So Oslo becomes a document to one man’s mistakes and the people he touched. Anders has no grand plan for his return, only wanting to see those he cared for to let them know he was clean, but still in pain. Depression filled the void heroin left, warping his bucket list into one completely filled with goodbyes. As a girl he overhears in a coffee shop speaks aloud her own itinerary of swimming with dolphins, finding love, or creating something memorable, Anders can only laugh at the innocent goals of a naïve girl unaware of how hard life is. It’s not as though Anders has the worst life in the world either, he still has people who love him. But how much of that love is rooted in pity? How much is disingenuous and pandering? Trier contextualizes his lead with the boring lives of other to show how the mundane is cruel too. Anders can’t help them, though, just like he can’t help himself.

Oslo, August 31st 2

Utilizing some of the same stylistic flourishes from Reprise, Trier is able to visually place us inside this tragic man’s head during the time between August 30th and 31st. Moments of out-of-synch footage go by, passages continuing to be spoken while the imagery jumps forward to a place of silence. We watch Anders run into old friends, their anecdotal stories that should be funny only pushing him further into the dark depths of self. A new girl brings spontaneity while submerging him into memories of Iselin, his parents selling their home becomes a final loss of childhood, and his own sister refuses to meet him, afraid his release means it’s only a matter of time before the drugs start again. A touching bit with an ex-girlfriend in Mirjim (Kjærsti Odden Skjeldal) goes too far, the escapades of an old friend Petter (Petter Width Kristiansen) threatens to lead him back into drugs, and everyone’s success compared to his emptiness becomes unbearable.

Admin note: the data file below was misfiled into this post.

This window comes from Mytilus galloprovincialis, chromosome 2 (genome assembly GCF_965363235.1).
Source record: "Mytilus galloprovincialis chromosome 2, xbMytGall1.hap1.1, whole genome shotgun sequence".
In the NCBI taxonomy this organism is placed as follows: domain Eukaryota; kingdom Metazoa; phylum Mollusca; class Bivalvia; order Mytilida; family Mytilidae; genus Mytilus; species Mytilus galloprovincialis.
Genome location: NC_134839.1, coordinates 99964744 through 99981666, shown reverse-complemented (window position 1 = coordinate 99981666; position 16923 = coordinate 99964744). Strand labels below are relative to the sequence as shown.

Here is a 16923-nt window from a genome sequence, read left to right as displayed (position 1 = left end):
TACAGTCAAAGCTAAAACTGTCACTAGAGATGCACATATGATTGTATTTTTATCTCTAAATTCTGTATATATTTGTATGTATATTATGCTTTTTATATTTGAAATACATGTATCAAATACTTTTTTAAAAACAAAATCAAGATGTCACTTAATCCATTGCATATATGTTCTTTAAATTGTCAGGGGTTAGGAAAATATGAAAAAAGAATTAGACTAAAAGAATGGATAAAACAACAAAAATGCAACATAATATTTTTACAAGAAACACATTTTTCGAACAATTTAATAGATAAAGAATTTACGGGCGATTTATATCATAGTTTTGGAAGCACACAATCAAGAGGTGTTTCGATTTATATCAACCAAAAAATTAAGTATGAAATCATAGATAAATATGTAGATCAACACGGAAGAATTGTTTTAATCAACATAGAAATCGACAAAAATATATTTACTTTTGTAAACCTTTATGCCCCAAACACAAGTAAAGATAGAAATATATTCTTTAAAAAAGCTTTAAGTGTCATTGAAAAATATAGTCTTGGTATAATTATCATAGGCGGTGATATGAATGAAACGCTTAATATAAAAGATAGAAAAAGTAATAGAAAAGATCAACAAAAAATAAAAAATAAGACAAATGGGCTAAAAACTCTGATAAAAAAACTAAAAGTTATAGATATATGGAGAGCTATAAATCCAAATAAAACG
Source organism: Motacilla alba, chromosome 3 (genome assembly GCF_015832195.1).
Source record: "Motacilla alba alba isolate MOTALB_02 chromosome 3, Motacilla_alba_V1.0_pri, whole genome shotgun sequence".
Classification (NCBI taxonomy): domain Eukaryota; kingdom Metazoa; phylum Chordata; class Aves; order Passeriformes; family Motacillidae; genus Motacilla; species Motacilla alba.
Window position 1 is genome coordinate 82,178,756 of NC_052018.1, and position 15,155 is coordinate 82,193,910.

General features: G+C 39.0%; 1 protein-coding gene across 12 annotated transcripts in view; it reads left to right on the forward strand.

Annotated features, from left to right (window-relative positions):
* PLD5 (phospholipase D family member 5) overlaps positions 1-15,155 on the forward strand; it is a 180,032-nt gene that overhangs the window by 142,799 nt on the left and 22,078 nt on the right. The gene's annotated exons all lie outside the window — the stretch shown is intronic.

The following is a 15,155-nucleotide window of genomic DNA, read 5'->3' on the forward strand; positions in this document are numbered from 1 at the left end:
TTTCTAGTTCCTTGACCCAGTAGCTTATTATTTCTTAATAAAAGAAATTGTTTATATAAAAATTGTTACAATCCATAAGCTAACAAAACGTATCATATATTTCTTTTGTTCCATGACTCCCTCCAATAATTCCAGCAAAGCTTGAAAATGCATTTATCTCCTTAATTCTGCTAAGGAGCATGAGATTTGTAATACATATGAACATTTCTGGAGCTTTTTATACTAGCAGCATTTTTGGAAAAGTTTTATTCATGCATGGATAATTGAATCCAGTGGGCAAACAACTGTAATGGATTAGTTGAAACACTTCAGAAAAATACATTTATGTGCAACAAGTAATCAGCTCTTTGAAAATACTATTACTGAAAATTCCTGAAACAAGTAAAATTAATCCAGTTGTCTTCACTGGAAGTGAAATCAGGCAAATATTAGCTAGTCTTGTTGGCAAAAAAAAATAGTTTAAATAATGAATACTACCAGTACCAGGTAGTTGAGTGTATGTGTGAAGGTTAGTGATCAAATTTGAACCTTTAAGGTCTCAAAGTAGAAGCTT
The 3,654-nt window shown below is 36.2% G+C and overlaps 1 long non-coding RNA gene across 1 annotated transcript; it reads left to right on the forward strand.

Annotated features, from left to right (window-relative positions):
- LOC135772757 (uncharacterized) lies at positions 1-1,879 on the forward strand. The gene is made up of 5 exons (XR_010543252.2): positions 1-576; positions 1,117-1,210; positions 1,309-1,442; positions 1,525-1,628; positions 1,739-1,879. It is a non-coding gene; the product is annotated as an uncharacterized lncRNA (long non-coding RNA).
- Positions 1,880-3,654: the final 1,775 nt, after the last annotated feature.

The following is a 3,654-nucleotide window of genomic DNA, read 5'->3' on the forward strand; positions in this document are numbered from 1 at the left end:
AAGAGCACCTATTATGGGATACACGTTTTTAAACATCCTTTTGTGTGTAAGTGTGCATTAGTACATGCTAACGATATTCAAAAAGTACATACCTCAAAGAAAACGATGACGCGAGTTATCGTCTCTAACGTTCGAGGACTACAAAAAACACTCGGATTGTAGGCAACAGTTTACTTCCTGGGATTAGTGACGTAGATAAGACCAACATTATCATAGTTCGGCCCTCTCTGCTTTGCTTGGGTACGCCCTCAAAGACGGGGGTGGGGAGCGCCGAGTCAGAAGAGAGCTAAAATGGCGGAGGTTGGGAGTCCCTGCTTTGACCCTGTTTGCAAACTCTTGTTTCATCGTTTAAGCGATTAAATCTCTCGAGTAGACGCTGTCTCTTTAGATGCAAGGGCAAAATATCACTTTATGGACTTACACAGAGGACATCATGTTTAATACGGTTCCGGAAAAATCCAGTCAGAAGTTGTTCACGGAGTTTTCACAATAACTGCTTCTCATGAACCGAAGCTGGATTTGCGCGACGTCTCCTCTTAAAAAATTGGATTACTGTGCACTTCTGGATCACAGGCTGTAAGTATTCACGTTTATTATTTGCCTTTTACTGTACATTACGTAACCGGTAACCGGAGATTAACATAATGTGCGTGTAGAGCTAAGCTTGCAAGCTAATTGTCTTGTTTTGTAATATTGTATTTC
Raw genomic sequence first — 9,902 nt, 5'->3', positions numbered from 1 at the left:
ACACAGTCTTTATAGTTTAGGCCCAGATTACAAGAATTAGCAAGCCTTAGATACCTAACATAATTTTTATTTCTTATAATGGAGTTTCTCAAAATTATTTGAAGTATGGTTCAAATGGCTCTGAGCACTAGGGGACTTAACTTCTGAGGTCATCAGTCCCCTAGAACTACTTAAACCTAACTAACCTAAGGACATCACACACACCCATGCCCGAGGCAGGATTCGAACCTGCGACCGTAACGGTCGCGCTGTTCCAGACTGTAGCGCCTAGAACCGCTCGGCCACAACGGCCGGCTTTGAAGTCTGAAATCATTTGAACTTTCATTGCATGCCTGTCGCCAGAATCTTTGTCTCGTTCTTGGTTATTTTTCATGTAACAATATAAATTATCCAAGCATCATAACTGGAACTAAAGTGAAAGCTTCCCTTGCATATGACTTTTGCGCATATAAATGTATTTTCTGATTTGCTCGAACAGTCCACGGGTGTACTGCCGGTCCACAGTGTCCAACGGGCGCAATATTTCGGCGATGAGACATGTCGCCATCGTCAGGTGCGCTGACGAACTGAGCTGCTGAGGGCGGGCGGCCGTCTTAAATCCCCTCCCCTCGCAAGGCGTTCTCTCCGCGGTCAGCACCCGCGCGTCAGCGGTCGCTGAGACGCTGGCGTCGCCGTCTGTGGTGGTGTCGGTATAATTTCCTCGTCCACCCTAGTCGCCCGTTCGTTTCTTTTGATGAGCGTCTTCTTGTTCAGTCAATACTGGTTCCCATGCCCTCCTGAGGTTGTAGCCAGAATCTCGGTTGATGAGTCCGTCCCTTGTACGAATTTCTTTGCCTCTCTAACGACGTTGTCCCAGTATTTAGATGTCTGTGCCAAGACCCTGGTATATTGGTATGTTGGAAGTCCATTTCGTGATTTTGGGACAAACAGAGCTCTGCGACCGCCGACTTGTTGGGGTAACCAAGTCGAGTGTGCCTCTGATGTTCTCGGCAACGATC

Brilliantly orchestrated, Oslo is a powerful work that’s hard to believe took only four months to write and a year to complete. Trier is a master at handling emotion and aesthetic, the chaotic blur of a club scene’s booming bass juxtaposing with the quiet storm of regret in the teary eyes of Anders. The subject matter may be a downer, but somehow the film shines with a glimmer of hope. Even when it appears all is lost, death his only release from past mistakes, we hold onto the possibility he’ll find something worth living for. In a genuine and memorable sequence, Anders talks at length with an old friend named Thomas (Hans Olav Brenner), their pasts taking different paths. We listen to Thomas talk about his domestic troubles, trivial when compared to his hurting buddy, and can’t help laughing. It’s just one of many examples that prove no life can give him what he desires. No life will help him forget—thoughts of Oslo, Norway holding nothing but tragedy.

People enjoy saying things will be alright, but deep down they know it’s impossible. Happiness will always come at a price and some of us sadly reach the point where they aren’t willing to pay it anymore. But that doesn’t mean life was wasted, and I don’t think Anders would have looked at it that way either. Danielsen Lie’s performance gives it the internalized struggle needed to understand his pain. And it is completely visceral as Trier captures every ounce of emotion available to him on screen. After the screening he talked about his country lacking the icons of his Scandinavian neighbors, but I think he may soon be wrong. If his first two films are any indication, Joachim Trier could very well be that cinematic voice Norway can be proud to share with the world.